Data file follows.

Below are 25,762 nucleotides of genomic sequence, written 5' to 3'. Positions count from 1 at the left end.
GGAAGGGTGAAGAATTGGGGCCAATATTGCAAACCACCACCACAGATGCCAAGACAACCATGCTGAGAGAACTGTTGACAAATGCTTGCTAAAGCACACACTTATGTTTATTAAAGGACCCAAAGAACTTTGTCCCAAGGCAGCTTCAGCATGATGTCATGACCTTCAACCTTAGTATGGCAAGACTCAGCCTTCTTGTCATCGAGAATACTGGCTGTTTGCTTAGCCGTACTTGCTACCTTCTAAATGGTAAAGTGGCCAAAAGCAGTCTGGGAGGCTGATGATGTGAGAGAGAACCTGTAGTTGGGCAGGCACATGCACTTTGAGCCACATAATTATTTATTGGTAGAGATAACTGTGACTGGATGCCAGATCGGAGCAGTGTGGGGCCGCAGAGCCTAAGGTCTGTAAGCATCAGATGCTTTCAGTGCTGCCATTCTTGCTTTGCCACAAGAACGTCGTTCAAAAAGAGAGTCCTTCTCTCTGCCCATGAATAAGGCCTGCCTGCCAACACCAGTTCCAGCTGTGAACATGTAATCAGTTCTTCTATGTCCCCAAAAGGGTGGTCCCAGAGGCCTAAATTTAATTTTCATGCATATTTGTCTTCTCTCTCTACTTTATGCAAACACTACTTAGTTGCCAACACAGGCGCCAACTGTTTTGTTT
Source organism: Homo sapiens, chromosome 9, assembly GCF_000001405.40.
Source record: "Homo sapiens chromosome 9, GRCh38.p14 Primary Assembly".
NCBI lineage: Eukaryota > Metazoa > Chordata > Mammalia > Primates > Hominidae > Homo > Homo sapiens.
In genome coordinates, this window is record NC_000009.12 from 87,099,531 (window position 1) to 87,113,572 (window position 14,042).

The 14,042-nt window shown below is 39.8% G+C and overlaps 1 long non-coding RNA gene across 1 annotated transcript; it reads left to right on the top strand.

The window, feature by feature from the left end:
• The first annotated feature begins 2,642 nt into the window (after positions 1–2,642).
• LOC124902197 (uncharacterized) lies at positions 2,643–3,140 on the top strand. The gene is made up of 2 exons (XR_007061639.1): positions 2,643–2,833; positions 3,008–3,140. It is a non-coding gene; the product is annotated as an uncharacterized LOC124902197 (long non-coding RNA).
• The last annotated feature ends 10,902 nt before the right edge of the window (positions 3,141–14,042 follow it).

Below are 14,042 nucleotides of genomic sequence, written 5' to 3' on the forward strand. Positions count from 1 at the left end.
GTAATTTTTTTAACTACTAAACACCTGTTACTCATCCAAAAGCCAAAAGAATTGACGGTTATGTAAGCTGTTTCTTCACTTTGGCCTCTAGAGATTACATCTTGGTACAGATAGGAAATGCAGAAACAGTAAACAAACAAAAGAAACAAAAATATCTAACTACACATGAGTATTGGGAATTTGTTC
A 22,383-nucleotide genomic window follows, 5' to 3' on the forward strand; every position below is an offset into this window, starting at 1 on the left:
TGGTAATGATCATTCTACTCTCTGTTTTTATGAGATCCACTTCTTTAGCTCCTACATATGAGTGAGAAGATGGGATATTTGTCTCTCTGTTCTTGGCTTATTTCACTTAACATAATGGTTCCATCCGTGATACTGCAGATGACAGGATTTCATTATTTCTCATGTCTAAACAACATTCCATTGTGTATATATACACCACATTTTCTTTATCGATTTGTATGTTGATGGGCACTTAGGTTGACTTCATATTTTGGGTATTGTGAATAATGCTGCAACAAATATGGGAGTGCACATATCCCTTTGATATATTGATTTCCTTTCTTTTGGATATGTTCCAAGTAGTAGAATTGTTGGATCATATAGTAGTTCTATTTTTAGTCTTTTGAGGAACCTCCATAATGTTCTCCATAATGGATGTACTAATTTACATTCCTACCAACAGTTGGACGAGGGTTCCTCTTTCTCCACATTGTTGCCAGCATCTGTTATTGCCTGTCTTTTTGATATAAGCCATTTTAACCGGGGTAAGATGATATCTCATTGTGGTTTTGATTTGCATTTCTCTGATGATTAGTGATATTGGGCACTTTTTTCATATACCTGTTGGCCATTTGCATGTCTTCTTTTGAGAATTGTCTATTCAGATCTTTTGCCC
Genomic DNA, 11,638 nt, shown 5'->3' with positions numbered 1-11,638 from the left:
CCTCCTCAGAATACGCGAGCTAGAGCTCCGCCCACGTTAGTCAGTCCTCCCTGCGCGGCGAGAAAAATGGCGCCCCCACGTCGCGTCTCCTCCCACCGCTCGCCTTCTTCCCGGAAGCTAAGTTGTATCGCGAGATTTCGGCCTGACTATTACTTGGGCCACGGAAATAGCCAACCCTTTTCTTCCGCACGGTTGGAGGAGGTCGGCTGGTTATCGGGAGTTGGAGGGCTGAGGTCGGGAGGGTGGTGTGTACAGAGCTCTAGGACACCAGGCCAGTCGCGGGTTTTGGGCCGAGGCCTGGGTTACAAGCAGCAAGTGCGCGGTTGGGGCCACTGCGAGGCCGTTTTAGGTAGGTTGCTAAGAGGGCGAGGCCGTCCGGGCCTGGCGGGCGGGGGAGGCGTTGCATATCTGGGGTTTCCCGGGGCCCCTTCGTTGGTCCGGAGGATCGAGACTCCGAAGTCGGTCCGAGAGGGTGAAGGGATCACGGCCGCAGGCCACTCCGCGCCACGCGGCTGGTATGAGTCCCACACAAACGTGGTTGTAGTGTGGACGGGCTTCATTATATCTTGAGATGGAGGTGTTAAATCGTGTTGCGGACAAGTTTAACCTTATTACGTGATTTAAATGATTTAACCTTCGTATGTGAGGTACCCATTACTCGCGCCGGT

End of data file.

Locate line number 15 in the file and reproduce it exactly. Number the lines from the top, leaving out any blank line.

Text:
TGGTAATGATCATTCTACTCTCTGTTTTTATGAGATCCACTTCTTTAGCTCCTACATATGAGTGAGAAGATGGGATATTTGTCTCTCTGTTCTTGGCTTATTTCACTTAACATAATGGTTCCATCCGTGATACTGCAGATGACAGGATTTCATTATTTCTCATGTCTAAACAACATTCCATTGTGTATATATACACCACATTTTCTTTATCGATTTGTATGTTGATGGGCACTTAGGTTGACTTCATATTTTGGGTATTGTGAATAATGCTGCAACAAATATGGGAGTGCACATATCCCTTTGATATATTGATTTCCTTTCTTTTGGATATGTTCCAAGTAGTAGAATTGTTGGATCATATAGTAGTTCTATTTTTAGTCTTTTGAGGAACCTCCATAATGTTCTCCATAATGGATGTACTAATTTACATTCCTACCAACAGTTGGACGAGGGTTCCTCTTTCTCCACATTGTTGCCAGCATCTGTTATTGCCTGTCTTTTTGATATAAGCCATTTTAACCGGGGTAAGATGATATCTCATTGTGGTTTTGATTTGCATTTCTCTGATGATTAGTGATATTGGGCACTTTTTTCATATACCTGTTGGCCATTTGCATGTCTTCTTTTGAGAATTGTCTATTCAGATCTTTTGCCC